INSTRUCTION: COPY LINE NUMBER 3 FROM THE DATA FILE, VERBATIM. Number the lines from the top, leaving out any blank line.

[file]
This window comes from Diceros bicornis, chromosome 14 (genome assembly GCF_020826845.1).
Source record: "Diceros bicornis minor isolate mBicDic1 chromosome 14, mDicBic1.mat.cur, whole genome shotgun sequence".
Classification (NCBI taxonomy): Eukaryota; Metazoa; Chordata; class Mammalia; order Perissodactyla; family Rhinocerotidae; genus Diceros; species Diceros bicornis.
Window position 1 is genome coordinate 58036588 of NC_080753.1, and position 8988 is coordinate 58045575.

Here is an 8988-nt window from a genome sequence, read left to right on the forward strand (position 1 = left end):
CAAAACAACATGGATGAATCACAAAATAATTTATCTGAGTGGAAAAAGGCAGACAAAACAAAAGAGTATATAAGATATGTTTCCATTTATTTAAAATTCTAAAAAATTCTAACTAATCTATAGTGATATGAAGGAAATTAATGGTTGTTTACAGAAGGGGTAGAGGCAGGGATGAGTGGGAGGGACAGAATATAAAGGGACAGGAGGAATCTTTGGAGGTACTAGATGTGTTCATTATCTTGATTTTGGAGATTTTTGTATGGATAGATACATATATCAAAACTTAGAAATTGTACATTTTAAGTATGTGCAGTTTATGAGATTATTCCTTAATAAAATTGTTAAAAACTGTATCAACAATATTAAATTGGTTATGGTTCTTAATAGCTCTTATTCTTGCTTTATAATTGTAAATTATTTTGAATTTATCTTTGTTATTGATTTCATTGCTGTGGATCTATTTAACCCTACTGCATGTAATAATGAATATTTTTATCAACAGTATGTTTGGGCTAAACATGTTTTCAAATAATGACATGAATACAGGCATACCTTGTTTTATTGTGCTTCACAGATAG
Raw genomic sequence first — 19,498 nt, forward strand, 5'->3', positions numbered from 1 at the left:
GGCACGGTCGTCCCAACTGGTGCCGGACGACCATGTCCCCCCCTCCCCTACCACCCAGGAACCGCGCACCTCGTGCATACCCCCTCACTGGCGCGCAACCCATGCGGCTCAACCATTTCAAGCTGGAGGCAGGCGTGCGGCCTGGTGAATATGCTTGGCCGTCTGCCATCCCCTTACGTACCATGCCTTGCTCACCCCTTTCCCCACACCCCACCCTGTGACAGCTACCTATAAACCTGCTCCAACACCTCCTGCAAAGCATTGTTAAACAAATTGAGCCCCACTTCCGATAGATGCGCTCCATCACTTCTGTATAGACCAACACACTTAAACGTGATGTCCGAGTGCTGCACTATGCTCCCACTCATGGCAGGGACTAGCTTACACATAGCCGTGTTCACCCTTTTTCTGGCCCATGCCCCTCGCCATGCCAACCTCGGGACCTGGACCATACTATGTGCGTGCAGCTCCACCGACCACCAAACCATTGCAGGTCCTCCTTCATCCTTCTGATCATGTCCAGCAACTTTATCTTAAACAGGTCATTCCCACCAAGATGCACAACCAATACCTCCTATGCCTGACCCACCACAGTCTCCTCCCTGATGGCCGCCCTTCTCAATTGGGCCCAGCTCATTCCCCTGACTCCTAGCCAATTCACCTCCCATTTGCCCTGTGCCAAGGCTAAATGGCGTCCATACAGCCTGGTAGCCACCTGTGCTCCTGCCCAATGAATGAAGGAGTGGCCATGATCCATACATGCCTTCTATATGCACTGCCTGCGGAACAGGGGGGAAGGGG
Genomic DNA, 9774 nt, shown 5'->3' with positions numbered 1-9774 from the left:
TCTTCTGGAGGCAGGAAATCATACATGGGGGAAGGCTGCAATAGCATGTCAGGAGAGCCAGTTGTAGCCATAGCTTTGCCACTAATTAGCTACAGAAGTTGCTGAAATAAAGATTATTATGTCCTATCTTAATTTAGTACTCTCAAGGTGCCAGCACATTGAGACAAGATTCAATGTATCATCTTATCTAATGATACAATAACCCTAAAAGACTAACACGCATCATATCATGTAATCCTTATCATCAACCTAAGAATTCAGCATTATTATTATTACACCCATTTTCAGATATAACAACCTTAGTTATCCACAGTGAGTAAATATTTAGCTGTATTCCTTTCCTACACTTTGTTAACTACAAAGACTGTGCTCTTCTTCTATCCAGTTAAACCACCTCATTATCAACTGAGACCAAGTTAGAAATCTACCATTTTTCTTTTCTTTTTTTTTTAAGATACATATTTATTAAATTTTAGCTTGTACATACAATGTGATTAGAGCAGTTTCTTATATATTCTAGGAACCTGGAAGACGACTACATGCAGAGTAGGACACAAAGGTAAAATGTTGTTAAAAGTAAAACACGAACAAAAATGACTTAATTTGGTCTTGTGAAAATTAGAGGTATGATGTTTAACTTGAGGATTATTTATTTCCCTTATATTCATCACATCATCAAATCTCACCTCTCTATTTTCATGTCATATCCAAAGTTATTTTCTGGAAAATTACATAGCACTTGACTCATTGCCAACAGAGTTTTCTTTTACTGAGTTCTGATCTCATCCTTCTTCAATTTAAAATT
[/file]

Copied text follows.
Classification (NCBI taxonomy): Eukaryota; Metazoa; Chordata; class Mammalia; order Perissodactyla; family Rhinocerotidae; genus Diceros; species Diceros bicornis.